Industry has bright future: AWI candidate

04 Nov, 2017 04:00 AM
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James Morgan in the sheep yards on Outalpa station. He is seeking a second term on the Australian Wool Innovation (AWI) board and has been recommended to shareholders by a board nomination committee and personally endorsed by AWI chairman Wal Merriman.
James Morgan in the sheep yards on Outalpa station. He is seeking a second term on the Australian Wool Innovation (AWI) board and has been recommended to shareholders by a board nomination committee and personally endorsed by AWI chairman Wal Merriman.

AS a commercial woolgrower, Australian Wool Innovation (AWI) director election candidate James Morgan believes he has a closer affinity to the average wool levy payer than some of his peers.

“I like to think I represent the commercial woolgrower as well as the studs,” said Mr Morgan on Monday evening, at home on Outalpa station in South Australia’s north east pastoral country, much closer to Broken Hill than to Adelaide.

First elected to the AWI board in November 2013, he is seeking re-election for a second term, along with fellow directors Colette Garnsey and Paul Cocking.

Like Ms Garnsey, who brought valuable end-product marketing experience to the board, Mr Morgan, 55, has been recommended to shareholders by the AWI board nomination committee which vets candidates as required under a statutory funding agreement with the federal government.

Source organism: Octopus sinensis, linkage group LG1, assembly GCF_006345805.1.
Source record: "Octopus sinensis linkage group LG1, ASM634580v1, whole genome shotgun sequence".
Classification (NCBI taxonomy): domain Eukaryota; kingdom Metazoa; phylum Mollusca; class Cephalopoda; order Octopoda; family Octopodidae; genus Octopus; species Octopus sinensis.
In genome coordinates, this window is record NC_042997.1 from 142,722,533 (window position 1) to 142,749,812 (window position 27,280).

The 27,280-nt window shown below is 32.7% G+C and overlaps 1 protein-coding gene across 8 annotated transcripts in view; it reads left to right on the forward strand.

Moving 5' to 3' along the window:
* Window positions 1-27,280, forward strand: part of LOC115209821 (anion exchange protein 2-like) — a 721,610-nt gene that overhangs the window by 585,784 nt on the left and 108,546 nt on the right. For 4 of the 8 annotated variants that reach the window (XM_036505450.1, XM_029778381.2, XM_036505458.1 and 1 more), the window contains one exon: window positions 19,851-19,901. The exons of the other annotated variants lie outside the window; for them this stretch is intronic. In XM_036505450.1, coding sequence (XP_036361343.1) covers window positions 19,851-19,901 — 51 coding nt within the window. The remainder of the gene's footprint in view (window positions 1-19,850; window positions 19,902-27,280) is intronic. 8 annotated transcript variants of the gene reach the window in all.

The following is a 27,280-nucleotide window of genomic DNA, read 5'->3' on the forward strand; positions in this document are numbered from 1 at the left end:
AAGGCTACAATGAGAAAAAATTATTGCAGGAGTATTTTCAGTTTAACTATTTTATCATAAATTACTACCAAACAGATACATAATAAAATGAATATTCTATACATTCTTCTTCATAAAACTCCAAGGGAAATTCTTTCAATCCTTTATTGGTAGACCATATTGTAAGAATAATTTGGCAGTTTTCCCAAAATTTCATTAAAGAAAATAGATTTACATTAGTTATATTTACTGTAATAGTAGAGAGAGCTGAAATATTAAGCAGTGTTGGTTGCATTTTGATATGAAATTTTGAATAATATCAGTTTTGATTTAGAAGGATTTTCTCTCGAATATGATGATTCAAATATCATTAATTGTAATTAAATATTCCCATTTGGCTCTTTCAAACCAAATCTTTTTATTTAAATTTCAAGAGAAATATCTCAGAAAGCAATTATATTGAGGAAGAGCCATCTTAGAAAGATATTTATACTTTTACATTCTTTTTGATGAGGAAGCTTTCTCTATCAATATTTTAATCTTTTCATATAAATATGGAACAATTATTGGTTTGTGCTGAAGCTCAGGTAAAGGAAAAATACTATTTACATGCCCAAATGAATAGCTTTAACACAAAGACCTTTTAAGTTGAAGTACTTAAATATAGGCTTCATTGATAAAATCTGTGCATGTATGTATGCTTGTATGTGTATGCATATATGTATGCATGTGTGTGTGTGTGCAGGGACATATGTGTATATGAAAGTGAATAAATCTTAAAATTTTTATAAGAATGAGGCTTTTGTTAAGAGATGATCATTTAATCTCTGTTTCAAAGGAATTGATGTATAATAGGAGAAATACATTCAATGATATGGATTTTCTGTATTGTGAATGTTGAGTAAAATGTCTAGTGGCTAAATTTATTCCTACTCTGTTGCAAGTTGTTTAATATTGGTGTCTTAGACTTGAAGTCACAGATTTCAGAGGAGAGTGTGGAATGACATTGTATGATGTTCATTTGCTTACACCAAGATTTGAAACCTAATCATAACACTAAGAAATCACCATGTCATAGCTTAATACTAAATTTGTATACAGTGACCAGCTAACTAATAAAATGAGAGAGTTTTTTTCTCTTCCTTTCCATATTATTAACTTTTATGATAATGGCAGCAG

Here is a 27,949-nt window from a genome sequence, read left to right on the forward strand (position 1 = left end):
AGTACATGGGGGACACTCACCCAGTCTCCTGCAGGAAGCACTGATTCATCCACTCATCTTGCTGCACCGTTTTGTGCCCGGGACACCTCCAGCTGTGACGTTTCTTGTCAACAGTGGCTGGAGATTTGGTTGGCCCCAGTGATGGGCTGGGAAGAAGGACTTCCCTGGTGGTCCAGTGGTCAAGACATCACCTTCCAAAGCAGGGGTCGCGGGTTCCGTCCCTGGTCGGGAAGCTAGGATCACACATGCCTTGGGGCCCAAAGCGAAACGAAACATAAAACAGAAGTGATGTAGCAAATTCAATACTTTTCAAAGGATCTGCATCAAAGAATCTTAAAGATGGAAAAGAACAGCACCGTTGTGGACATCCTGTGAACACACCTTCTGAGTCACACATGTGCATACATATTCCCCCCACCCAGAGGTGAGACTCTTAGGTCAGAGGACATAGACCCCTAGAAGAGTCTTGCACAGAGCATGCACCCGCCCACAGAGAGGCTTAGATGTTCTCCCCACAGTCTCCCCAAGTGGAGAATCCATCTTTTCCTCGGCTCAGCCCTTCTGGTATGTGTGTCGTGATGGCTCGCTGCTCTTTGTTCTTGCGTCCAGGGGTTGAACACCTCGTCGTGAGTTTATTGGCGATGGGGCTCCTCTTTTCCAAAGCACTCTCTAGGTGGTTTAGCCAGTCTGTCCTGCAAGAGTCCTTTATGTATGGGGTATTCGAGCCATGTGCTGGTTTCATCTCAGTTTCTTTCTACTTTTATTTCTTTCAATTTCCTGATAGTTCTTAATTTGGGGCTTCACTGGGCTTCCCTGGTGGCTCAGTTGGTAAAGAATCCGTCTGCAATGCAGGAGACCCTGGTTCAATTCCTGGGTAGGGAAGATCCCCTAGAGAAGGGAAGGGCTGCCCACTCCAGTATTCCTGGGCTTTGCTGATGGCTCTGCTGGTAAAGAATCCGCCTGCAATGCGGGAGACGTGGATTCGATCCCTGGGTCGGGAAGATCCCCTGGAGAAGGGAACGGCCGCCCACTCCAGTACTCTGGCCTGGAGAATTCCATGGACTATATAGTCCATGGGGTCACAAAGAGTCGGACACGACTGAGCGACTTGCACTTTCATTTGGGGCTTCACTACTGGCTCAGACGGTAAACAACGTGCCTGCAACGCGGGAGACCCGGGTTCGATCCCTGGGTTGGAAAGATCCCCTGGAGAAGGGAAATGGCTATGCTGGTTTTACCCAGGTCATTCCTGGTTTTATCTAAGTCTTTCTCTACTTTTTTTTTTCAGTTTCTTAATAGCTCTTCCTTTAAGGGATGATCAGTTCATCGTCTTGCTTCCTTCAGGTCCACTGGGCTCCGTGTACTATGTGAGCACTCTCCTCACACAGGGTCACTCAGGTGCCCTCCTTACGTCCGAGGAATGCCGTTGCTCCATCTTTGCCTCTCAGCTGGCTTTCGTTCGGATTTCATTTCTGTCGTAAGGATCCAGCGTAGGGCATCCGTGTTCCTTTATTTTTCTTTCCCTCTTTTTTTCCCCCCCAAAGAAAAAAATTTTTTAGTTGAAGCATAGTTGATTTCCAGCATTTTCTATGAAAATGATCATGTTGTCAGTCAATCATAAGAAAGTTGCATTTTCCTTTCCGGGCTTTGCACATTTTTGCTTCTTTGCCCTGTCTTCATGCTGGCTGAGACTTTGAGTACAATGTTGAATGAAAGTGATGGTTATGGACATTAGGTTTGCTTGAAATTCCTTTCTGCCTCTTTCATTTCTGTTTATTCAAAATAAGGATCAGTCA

Longstanding AWI chairman Wal Merriman also personally endorsed him in a controversial private letter to Wool Producers Australia shareholders last month.

Mr Morgan agreed it was flattering to have Mr Merriman endorse his qualities as a director.

“I’m comfortable with that,” Mr Morgan said.

“My personal ambition is to always do a good job in everything I try to do, so it’s a positive to have other board members acknowledge that you are.”

Although he grew up in Adelaide, Mr Morgan was always destined to join his family’s pastoral business.

He is a direct descendent of Peter Waite who opened up the north-east pastoral runs in South Australia in 1868 with Sir Thomas Elder.

After completing a diploma in farm management at Glenormiston Agricultural College in Victoria’s western district, he spent a year jackarooing on Wyvern station, run by the Field family in western New South Wales (the family shearing up to 40,000 sheep, before returning to family holdings in South Australia.